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#46 Design that improves nature
...and some puzzling animals
Design Lobster #46 comes to you from the volcanic island of Lanzarote and this week there’s an animal theme. We’re exploring 60’s cave architecture with a very special animal resident, plus a delightful children’s puzzle. All aboard the ark 🐘🦒🐕🦞
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Question: Can you design a building that improves its environment?
In the north-east of Lanzarote there is a huge lava field that was created during the eruption of a volcano called La Corona about 15,000 years ago. At that time a series of caves known as Jameos were created under this landscape by the rivers of molten lava that ran down from the volcano to the sea. In the 1960’s with the arrival of tourism on the island, it was decided to develop these extraordinary natural phenomena into an attraction, initially a nightclub followed by a pool complex and concert hall.
It’s not difficult to imagine how this effort could have been a disaster if it had not been for the guiding hand of César Manrique – a local artist who, on returning to Lanzarote after stints in New York and Madrid took it as his mission to protect and beautify the island he loved. His approach, which borrowed from the ideas of Land Art was to work with rather than against the natural features of the caves, making the smallest adjustments possible to accommodate the new program and working with lighting designer Jesús Soto to amplify the beauty that was already there.
As befitting this approach, no architectural drawings were ever made. Instead, Manrique and his team instead worked directly with the site, rearranging boulders and painting around individual rocks. It’s an inspiringly gentle way of working with nature and the resulting architecture feels harmonious – even somehow inevitable.
Of course, the other reason why I had to include the Jameos del Agua in this week’s Design Lobster is the unique presence in the subterranean lagoon of the species Munidopsis polymorpha. A species of blind squat lobsters found only in caves like this on the island, you can see thousands in the blue water of the pool – arranged on the rocks like tiny stars. 😍🦞
Design takeaway: How could your design work with the natural world and improve upon it?
🎥 A documentary about Manrique called Las Manos was made in 2018. Watch the trailer for it here.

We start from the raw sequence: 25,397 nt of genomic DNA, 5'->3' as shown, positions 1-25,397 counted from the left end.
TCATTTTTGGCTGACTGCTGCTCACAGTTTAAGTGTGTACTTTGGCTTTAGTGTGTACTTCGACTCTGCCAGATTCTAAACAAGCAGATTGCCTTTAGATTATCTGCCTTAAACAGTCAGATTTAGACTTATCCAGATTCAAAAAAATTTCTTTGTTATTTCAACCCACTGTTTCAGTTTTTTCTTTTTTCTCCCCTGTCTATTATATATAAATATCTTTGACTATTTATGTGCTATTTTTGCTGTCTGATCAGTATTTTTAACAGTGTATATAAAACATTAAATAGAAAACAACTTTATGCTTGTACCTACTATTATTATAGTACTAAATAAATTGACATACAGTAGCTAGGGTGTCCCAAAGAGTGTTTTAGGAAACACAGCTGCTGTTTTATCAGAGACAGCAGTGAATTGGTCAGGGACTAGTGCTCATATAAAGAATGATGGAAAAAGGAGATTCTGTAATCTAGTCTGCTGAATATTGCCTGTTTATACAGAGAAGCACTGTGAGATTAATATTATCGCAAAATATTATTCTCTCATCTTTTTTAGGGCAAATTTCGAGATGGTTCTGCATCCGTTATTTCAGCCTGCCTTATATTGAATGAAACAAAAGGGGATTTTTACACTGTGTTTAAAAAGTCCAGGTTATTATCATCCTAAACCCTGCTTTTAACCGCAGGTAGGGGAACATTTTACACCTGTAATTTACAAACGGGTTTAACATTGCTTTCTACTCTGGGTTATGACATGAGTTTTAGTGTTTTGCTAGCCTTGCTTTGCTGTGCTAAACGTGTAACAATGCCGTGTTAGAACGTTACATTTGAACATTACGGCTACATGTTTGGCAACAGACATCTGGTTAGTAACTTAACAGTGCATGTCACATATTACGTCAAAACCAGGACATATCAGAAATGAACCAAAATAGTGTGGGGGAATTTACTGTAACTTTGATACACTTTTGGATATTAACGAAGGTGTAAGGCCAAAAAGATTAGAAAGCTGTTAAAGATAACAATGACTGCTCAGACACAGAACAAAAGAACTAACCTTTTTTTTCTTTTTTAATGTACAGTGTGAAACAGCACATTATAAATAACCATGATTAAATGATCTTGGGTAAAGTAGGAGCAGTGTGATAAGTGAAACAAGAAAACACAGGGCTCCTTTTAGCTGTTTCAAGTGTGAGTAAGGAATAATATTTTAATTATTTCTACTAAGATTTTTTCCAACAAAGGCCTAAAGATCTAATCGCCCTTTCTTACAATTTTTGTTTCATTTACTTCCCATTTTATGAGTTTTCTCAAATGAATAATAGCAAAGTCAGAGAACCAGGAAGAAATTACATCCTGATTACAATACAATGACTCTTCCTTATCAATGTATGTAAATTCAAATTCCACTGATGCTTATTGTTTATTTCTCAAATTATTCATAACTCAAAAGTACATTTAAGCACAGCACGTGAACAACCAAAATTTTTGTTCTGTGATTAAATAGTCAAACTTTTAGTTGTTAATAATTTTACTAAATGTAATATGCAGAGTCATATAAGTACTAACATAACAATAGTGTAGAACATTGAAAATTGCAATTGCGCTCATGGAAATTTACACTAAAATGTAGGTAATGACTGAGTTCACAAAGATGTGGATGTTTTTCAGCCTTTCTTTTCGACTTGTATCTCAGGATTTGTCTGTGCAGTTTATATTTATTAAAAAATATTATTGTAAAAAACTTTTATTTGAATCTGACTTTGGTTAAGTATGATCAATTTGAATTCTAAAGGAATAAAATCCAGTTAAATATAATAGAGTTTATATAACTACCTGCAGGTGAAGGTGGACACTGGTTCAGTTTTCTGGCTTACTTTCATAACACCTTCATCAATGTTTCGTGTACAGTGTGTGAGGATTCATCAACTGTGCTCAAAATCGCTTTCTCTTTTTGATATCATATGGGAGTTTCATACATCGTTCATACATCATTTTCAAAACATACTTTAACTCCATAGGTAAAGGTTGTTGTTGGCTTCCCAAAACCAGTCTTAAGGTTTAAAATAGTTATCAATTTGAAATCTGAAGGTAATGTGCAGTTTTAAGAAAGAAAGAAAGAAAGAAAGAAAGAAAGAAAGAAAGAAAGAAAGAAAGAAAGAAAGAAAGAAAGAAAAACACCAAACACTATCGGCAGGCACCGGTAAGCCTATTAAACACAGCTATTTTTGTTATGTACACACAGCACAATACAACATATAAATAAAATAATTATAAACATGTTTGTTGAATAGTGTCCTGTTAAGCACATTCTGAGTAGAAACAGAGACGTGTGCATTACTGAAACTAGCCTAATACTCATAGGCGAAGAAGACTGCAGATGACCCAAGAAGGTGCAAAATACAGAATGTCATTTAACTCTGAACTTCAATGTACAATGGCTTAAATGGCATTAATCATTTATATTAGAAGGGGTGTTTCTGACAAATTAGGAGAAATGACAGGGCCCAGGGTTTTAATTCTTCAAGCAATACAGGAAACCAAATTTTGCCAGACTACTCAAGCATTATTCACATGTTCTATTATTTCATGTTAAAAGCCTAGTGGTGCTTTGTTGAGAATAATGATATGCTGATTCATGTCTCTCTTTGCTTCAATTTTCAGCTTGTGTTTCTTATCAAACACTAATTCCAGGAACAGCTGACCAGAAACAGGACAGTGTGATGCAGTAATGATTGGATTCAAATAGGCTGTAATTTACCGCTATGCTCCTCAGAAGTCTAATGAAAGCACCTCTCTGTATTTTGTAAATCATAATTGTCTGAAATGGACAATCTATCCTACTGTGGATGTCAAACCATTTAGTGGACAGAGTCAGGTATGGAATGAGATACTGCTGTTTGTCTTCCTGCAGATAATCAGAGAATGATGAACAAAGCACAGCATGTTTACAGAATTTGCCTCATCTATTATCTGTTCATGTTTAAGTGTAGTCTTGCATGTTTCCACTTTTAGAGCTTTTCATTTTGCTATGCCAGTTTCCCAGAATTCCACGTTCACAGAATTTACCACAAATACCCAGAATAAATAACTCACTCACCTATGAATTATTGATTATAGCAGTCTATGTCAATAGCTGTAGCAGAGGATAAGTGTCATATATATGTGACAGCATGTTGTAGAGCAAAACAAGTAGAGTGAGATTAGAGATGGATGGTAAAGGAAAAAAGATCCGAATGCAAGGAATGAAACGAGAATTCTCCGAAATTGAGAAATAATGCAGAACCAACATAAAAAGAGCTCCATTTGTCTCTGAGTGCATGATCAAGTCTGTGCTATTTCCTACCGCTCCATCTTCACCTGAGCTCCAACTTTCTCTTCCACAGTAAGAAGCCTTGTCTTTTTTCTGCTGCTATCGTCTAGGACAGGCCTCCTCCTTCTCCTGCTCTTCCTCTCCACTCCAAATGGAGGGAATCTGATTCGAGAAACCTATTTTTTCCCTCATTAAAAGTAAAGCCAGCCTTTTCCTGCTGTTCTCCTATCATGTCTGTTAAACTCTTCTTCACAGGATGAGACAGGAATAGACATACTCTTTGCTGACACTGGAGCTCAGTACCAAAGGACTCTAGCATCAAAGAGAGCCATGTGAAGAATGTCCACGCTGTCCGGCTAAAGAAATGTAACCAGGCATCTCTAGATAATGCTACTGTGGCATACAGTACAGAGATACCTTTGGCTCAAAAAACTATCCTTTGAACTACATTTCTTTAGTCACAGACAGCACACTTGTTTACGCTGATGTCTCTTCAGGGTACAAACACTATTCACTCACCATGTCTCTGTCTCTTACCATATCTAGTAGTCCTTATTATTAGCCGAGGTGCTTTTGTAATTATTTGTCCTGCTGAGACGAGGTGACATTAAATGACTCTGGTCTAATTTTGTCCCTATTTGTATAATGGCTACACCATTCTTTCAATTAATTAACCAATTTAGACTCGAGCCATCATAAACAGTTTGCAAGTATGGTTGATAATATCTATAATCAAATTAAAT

Object: 16 Animali puzzle
Enzo Mari was an Italian artist who also worked with industry to produce works of often politically radical design. He is probably most famous for his Sof Sof (1972) and Box chairs (1971), which critique commercial methods of production and invite interaction from their user. This delightful children’s puzzle, which he designed in 1957 for manufacturer Danese uses a single sheet of oak to make the outlines of 16 different animals. Clever arrangement of their various tails, trunks and legs means they slot together almost perfectly whilst still looking recognisable.
A lifelong Communist, Enzo’s obsession with beautiful forms was as much for the benefit of the workers creating his objects as those who would buy and use them. He wanted craftsmen and women to be able to take pride in the work they were doing. Enzo and his wife Lea sadly died in October of this year, but the body of work they leave behind will be a source of inspiration for many years to come
Design takeaway: Do the people making your design take pride in making it?
🗣 Watch an interview with Enzo Mari from 2012.
Quote: “…the solution to the design problem should emerge from its content.”
– Ernst Keller
Ernst Keller was one of the fathers of the International Typographic Style that emerged in Switzerland in the early 20th century. This graphic design movement sought a return to the basics of type and layout. Poster and book covers by Keller and his successors are notable for their supreme clarity.
For me, this quote is reminder to allow a solution to emerge from what we understand about a situation. I think the best design emerges from the inside-out like this.
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